A bill package in the Michigan House of Representatives would expedite mental health competency testing by allowing more options if the state-run forensic center is backlogged.
Rep. Doug Wozniak, R-Shelby Township, introduced a plan to expedite the backlog of criminal cases awaiting evaluation at the state forensic center and to offer alternative options when the state facility can’t complete timely mental competency exams.
Wozniak said criminal cases involving defendant competency questions can move slowly, which pushes back court dates due to a restricted number of facilities offering the service.
“The forensic center is so backlogged that many people are forced to wait months before they are examined,” Wozniak said in a statement. “In the meantime, trials are delayed and defendants languish in county jails that often don’t have the proper resources to treat the mentally ill.”
Right now, examinations to determine a defendant’s competency to stand trial must be completed at the Center for Forensic Psychiatry, a 272-bed facility in Saline run by the Michigan Department of Health and Human Services (MDHHS) that serves all 83 counties in Michigan.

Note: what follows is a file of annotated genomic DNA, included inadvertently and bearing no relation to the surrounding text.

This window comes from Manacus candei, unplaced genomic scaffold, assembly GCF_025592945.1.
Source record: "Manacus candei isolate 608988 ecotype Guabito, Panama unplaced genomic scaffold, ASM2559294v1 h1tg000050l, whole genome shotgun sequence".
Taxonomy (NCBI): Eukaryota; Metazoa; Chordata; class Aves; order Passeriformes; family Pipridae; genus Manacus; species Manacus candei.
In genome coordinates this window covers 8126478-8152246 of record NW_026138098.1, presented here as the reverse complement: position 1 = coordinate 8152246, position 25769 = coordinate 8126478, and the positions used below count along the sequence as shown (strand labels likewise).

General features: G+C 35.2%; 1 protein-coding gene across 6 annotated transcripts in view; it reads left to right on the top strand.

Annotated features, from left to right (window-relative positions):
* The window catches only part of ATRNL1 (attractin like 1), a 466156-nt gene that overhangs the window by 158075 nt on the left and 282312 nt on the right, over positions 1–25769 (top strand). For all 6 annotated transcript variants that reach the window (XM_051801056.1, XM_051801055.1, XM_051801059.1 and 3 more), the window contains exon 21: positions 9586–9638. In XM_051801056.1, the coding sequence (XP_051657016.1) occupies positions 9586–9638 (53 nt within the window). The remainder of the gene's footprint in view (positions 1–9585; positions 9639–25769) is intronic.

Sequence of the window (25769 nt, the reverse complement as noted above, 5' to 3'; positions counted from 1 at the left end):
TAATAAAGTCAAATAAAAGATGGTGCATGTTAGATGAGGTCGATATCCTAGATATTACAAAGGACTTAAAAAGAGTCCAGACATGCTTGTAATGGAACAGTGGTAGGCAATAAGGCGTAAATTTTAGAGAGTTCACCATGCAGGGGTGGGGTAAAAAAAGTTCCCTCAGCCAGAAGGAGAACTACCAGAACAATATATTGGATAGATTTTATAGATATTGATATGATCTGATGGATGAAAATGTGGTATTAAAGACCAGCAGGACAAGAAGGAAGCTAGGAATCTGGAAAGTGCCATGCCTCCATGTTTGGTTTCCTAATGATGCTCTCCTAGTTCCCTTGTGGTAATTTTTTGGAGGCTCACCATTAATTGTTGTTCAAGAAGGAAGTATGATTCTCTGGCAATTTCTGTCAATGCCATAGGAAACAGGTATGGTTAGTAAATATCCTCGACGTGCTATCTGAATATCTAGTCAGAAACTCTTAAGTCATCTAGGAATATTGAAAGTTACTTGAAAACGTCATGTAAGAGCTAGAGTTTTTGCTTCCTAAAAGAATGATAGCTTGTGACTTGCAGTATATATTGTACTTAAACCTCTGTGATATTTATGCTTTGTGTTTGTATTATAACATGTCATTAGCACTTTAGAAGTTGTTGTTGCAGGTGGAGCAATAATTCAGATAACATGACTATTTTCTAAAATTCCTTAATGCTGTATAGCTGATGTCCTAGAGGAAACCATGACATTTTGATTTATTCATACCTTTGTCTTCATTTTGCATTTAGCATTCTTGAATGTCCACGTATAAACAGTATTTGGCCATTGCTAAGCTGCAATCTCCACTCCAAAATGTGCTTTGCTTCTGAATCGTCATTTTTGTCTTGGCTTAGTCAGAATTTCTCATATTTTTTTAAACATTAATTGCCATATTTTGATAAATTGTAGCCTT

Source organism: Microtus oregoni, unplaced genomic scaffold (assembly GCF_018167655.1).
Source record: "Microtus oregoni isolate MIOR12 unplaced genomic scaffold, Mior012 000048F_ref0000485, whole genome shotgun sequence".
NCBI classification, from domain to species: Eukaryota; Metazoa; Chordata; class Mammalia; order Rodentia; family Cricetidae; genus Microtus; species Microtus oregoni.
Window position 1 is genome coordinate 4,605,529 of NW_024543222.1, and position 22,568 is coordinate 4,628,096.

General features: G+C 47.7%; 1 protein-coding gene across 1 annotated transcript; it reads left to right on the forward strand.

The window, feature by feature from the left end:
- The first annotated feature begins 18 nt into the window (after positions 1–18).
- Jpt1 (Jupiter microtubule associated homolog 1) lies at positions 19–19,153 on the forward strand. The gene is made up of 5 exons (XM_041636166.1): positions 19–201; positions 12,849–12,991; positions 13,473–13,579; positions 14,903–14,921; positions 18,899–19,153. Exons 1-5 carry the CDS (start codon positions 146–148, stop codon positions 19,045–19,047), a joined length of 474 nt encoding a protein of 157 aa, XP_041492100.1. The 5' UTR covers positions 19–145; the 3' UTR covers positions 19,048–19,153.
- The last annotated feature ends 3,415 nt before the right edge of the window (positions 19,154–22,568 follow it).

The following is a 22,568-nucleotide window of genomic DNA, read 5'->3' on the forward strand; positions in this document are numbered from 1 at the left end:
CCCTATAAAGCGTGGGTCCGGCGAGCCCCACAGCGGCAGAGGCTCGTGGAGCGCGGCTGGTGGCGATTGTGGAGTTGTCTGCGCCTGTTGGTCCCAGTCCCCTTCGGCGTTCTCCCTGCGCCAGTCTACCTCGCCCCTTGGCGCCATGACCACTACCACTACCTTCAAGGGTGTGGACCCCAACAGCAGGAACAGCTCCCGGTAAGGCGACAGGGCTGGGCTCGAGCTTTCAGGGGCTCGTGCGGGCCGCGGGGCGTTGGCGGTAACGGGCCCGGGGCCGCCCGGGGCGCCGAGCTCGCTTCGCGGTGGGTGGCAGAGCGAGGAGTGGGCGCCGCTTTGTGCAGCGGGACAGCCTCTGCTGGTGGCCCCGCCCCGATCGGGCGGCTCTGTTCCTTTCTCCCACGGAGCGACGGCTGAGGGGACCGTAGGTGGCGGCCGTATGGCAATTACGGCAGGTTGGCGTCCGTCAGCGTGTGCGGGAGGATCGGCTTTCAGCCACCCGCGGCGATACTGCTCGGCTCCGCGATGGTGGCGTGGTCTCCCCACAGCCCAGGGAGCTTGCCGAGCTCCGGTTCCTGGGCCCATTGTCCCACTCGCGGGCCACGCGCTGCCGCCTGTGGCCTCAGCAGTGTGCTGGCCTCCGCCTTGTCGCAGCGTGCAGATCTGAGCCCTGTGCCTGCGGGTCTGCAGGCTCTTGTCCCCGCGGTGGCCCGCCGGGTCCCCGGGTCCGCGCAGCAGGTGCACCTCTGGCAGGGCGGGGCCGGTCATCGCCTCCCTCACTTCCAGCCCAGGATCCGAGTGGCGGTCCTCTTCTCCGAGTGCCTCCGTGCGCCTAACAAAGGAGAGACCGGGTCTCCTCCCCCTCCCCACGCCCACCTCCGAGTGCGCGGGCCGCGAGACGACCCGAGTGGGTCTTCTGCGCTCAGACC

The facility and its four satellite offices in Grand Traverse County, Kent County, Marquette County, and Wayne County evaluate approximately 3,000 people annually, according to the MDHHS.
Upon notice of a defense of insanity, the court would order the defendant to have a mental competency examination within 60 days.
If a defendant will be held in jail pending trial, the legislation would require the forensic center or court-appointed, qualified personnel to complete a mental competency examination within 30 days of the court order.
If the center doesn’t complete the examination within that time frame, the bills would allow the court to choose an independent, qualified person outside of the center to complete that person’s examination in a court-decided time frame.
Lynn Suftin, a public information officer at the MDHHS, told The Center Square they were reviewing the proposed legislation and haven’t yet taken a position on it.
The three-bill package, sponsored by Reps. Julie Calley, R-Portland, and Abdullah Hammoud, D-Dearborn, has been referred to the House Judiciary Committee for consideration.